Best Health

Urinary incontinen­ce affects so many women in so many ways. Here’s how to find some relief


BY KAREN ROBOCK  Erica West* was about three months postpartum with her first child when she had her first major pee leak in public. “I was putting the baby seat into the car, in a crowded grocery store parking lot, and I just could not hold it—at all,” says the 34-year-old mom of two from Ottawa. “I full-on peed my pants right there in front of everybody and it was awful.”

West is not alone. In the most recent Canadian Urinary Bladder Survey, 58 percent of women—across the survey’s age groups—reported dealing with a bladder issue. Stress incontinen­ce (the kind that makes you pee when you laugh, jump or lift a baby in their heavy car seat, for example) and urge incontinen­ce (the kind that seemingly gives you no warning when you have to go) are the two most common types. Pregnancy, childbirth, hormonal changes, genetics and aging (which comes with a slackening of our muscles and tissues) can all cause incontinen­ce.

For the first year of her daughter’s life, West says she had no control of her bladder. It took many months of pelvic floor physiother­apy to help her regain that control and get back to some semblance of normal (though she still leaks occasional­ly). And, in the meantime, incontinen­ce impacted her life in several surprising ways.

Skin irritation

“I wore pads and pantyliner­s way beyond when the postpartum bleeding stopped because I knew I didn’t have my pelvic floor under control. But I have sensitive skin and irritation was a problem for me,” says West. “When I was wearing pads daily, I had a lot of chafing.”

For people who experience frequent pee leaks, it’s common to have irritation around the outside of the vagina, says Monica Li, a dermatolog­ist and clinical instructor in the department of dermatolog­y and skin science at the University of British Columbia. Incontinen­ce-associated dermatitis signals a breach in the skin barrier, which can be caused by the excess moisture, exposure to bacteria from the urine and pads rubbing on the skin’s surface. “These factors all contribute to skin inflammati­on, leading to a range of signs and symptoms, from redness to itching or even sloughing in more severe cases,” says Li.

To prevent rashes and chafing, and to deal with already irritated skin, Li recommends keeping the area clean by washing daily with a gentle pH-balanced cleanser, patting dry and then applying a petrolatum-based cream or an emollient balm (like a baby diaper rash cream) to seal in moisture and create a protective layer. Using an incontinen­ce product, like a pad or absorbent underwear—as opposed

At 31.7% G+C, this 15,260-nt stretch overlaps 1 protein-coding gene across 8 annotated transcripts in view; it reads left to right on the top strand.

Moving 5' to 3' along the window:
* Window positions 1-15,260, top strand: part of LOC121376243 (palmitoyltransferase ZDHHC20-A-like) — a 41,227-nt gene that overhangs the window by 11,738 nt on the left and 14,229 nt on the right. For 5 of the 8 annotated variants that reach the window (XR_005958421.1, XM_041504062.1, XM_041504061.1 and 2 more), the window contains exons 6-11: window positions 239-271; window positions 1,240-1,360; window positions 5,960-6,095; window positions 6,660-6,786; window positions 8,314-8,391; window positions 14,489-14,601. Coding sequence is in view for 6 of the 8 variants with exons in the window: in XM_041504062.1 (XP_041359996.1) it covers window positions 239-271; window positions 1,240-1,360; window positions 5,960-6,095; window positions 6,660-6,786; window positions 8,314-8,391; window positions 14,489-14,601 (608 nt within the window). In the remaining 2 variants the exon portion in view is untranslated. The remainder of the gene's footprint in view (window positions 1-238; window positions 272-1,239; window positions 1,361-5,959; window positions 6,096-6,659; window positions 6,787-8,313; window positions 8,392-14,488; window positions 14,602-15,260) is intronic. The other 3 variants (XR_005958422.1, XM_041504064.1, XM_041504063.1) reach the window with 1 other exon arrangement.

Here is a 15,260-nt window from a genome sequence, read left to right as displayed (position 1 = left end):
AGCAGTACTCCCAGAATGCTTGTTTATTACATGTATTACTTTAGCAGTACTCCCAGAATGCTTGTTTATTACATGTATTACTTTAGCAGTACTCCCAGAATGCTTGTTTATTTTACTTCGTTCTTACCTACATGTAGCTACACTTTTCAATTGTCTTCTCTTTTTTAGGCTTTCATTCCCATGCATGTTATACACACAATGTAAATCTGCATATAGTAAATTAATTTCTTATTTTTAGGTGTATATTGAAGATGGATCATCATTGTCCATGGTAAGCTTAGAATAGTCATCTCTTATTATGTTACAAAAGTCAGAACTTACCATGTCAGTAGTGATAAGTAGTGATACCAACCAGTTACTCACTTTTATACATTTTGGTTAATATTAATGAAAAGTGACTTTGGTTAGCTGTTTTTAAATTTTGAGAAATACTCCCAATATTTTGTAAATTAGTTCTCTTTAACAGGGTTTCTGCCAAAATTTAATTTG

to something designed for periods, like a panty liner—will do a better job of absorbing fluid and wicking away moisture. Incontinen­ce pads should be changed as soon as they are wet. It’s also a good idea to go without whenever you can, like when you’re at home and have quick and easy access to a washroom.

Wardrobe malfunctio­ns (and super quick changes!)

“Women can be nervous about leaking, even through an incontinen­ce product, and so they end up only wearing black, or patterns, but no white or jeans, or anything tight on the bottom,” says Magali Robert, a urogynecol­ogist and head of the Calgary Pelvic Floor Clinic. “And then if they are carrying around extra clothes and incontinen­ce products, too—well, they always have a big bag or purse to carry, which can be really inconvenie­nt.”

“For the first year, I did not leave the house without an extra set of clothes—it was that bad,” says West. She also felt the need to change what types of clothes she wore. “I stopped wearing my favourite light green pants after I went back to work,” she says. “One time, we had coffees during a meeting and I knew I had to go, so I was afraid to stand up. After that it was always dark bottoms.”

Other vaginal issues

“Leaking is not going to give you a bladder infection,” says Robert. “But you might think it is because leaking increases with age and urinary tract infections also tend to increase with age, especially around perimenopa­use and menopause.” So, she says, women often experience both. And while the two conditions aren’t directly related, they can both be helped by vaginal estrogen, so they are frequently treated in tandem.

Lifestyle modificati­ons

“The impact socially, for me, was major— I peed in the grocery store more than once,” says West. Many women find themselves planning their outings and other errands around bathroom breaks (or the nearest coffee shop with a clean washroom).

Some women avoid social settings where they might feel trapped, like a two-hourlong movie date, for example, or a workout that could cause problems (hello, hiking down hills or any type of bouncing). Some will avoid running around with their kids, or even going on vacation, due to the stress of not knowing what the bathroom situation will be.

And incontinen­ce can affect a woman’s life in even more intimate ways, too. “Leaking with intercours­e is actually quite common,” says Robert. “Almost 50 percent of women who leak will also leak with sexual activity.” That could account for 10 to 15 percent of women who are sexually active— and if we’re still shy about sharing that we pee when we laugh, it’s no wonder this part of the problem remains undiscusse­d.

“The most important thing is to see a doctor, talk to someone—because there are things that can be done,” says Robert. Depending on the type of incontinen­ce, pelvic floor and bladder training could be required. There are also medication­s, lasers, injections and surgery options.

Too many women think they have to live with pee leaks—and the ripple effect of problems they create—but for about 90 percent, the issue can be better managed. “Don’t wait until you can’t stand it anymore to ask for help,” says Robert. *Name has been changed to protect privacy.

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